This nonprofit organization was ready for sunset. Now it’s back, with a new mission for student internet access.

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Two years ago, EducationSuperHighway was getting ready to hang up its proverbial hat. The nonprofit said it did achieved its goal to ensure 99% of US schools were connected to high-speed internet, a boon to digital learning. Founder and CEO Evan Marwell was looking forward to taking a gap year after eight years at the helm of the organization.

But then, as we all know, the pandemic arrived.

“My phone started ringing and people in Washington were calling, governors’ offices were calling. They were saying the same thing, “recalls Marwell.” We don’t know how many of [our students] have internet or how to connect them. “

EducationSuperHighway has created a tool for help schools identify students without internet access at home and, in the process, I learned a lot more about the digital divide. Instead of shutting down, the organization is launching a new campaign that focuses not on schools but on the 18.1 million US households where cost is the main barrier to connection. His plan to achieve this is outlined in a new report “No Home Left Offline: Bridging the Broadband Accessibility Gap”.

“Despite the historical narrative of building infrastructure in rural America, two-thirds of the digital divide was due to people not being able to afford the broadband connections offered in their homes,” says Marwell. “We saw that this was a problem that can actually be solved, but it will take an effort just like the effort to connect all the schools.”

The broadband accessibility gap is the largest part of the digital divide in 43 states, according to a report by Education SuperHighway.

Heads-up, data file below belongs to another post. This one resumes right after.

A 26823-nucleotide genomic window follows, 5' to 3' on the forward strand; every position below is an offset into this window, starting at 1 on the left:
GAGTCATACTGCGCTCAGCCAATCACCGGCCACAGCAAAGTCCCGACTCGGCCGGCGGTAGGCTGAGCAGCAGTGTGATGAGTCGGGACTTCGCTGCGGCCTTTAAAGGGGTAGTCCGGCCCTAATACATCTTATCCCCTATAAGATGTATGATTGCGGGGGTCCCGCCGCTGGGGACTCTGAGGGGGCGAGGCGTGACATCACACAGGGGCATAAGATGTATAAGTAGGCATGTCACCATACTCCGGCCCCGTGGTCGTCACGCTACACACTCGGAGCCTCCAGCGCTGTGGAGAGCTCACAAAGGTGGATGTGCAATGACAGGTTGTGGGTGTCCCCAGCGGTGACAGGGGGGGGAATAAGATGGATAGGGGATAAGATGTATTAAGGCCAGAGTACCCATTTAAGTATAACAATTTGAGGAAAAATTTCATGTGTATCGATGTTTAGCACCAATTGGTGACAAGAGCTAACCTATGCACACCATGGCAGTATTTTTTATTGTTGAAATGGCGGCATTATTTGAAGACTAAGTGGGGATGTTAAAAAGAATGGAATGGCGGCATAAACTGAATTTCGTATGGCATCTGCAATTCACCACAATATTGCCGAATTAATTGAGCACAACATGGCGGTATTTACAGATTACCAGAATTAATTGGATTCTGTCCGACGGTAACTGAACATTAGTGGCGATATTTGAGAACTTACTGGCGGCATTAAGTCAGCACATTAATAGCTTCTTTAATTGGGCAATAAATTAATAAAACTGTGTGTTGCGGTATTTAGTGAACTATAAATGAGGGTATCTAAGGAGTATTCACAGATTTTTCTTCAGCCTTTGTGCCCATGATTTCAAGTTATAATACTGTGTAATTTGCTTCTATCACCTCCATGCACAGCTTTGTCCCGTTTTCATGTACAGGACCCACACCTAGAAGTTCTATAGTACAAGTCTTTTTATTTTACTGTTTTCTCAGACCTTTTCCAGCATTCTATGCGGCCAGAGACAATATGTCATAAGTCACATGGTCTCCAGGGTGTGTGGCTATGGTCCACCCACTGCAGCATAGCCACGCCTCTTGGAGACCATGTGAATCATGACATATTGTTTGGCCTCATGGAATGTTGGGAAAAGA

Source: EducationSuperHighway

Who is affected?

Solving the problem of broadband accessibility will lead everyone, says Marwell, from Capitol Hill lawmakers who control federal purse strings to school districts who are best placed to identify students who need Internet access. But the time for action is now, when the pandemic has revealed how profoundly the digital divide impacts those not connected at home, he argues.

“Our country has realized that we are all worse off when 80 million Americans don’t have access to the Internet,” says Marwell. “We will never again have political will or all-out energy to solve this problem. If we don’t fix it now, I don’t know when we will. “

In its report, EducationSuperHighway identified unconnected communities as those in which at least one in four households do not have home broadband.

Black and Latino communities are disproportionately affected. African Americans make up 13.4 percent of the national population, but 21.1 percent of families in unconnected communities. The gap is even wider for Latinos, who make up 18.5% of the national population but 27.6% of unrelated communities.

Educational factors too. Those with less than a high school diploma account for 27.4 percent of non-connected families, according to the report, compared to just 13.3 percent for those with a high school diploma and 4.5 percent of families. with a degree or above.